Enron man faces 10-year stretch after plea-bargain

Federal prosecutors finally won their battle to persuade Andrew Fastow, the former chief financial officer of the collapsed energy giant Enron, and his wife, Lea Fastow, to enter guilty pleas yesterday for their roles in the company's demise in exchange for reduced prison sentences.

Andrew Fastow pleaded guilty to criminal charges during a court hearing in Houston yesterday. His wife later admitted to one count of filing a false tax return. The high-profile pair have been under intense pressure from the American government for more than a year to reverse their claims of innocence. Mr Fastow is described as the mastermind of the web of hidden partnerships in Enron used to disguise its true financial troubles.

Mr Fastow pleaded guilty to two charges of conspiracy and has agreed to serve 10 years in prison and to forfeit $23.4m assets, most of which have already been frozen. Prosecutors dropped another 96 counts against Mr Fastow after he agreed to help the government investigation into Enron's collapse.

Expectations are high that the deal will give prosecutors the leads they need to crack open the Enron case and possibly file criminal charges against Kenneth Lay and Jeffrey Skilling, two of its most senior former executives, who have both maintained they are innocent of any wrongdoing. Neither man has yet been charged.

"Unquestionably, this is the breakthrough that the government has been pursuing" to lead them to Mr Lay and Mr Skilling, said Robert Mintz, a former federal prosecutor and an expert in white-collar crime. "There is nobody besides [Andrew] Fastow who can make this case for the government and that's why they have been pursuing him for so long and so aggressively."

The former chief financial officer, who was charged with multiple offences in 2002, including money laundering, tax evasion, fraud and insider trading, had resisted all attempts by prosecutors to agree to a guilty plea, insisting instead he would go to trial.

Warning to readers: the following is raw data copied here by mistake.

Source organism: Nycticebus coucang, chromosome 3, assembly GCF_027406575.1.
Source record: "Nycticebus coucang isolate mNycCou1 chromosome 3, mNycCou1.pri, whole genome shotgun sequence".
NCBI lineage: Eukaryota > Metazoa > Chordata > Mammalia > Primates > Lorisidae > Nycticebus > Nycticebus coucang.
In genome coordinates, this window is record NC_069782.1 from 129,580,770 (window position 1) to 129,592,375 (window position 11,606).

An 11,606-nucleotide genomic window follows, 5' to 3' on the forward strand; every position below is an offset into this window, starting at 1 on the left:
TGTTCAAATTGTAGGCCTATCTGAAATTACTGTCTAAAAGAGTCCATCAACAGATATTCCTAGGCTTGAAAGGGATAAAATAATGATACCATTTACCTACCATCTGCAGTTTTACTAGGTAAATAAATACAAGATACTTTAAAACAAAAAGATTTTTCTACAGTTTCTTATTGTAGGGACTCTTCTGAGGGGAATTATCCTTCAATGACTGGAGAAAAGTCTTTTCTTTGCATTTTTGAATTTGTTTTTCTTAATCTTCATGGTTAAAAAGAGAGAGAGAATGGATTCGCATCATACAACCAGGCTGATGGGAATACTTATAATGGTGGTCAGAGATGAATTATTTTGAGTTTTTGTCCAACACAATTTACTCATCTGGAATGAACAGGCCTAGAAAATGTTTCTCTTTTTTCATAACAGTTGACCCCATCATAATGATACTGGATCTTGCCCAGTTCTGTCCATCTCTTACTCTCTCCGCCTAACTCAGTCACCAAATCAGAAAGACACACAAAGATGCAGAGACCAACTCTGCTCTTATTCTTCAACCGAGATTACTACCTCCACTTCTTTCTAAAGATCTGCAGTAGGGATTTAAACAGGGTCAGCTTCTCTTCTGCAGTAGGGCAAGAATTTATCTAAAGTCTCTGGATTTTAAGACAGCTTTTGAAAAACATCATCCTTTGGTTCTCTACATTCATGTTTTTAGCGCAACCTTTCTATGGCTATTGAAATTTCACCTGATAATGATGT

He apparently changed his mind, however, on the eve of jury selection for a separate trial for his wife, who is accused of conspiracy and filing false tax forms.

Targeting a family member is a common strategy for US prosecutors. The Fastows have two young children and it seems that it was the prospect of them being "orphaned" that led to the breakthrough. Mrs Fastow is expected to complete a five-month sentence before her husband goes to prison.

An earlier attempt to seal the guilty agreements unexpectedly stalled last week after the judge in Mrs Fastow's case objected to proposed limits on her prison sentence.

Suggested Topics
Start your day with The Independent, sign up for daily news emails
ebooks
ebooksAn introduction to the ground rules of British democracy
Latest stories from i100
Have you tried new the Independent Digital Edition apps?
SPONSORED FEATURES
Independent Dating
and  

By clicking 'Search' you
are agreeing to our
Terms of Use.

iJobs Job Widget
iJobs Money & Business

Recruitment Genius: Sales Executive / Foreign Exchange Dealer - OTE £40,000+

£16000 - £40000 per annum: Recruitment Genius: A Foreign Exchange Dealer is re...

SThree: Experienced Recruitment Consultant

£20000 - £40000 per annum + OTE + Incentives + Benefits: SThree: Established f...

SThree: Trainee Recruitment Consultant

£20000 - £25000 per annum + OTE 40/45k + INCENTIVES + BENEFITS: SThree: The su...

Recruitment Genius: Collections Agent

£14000 - £16000 per annum: Recruitment Genius: This company was established in...

Day In a Page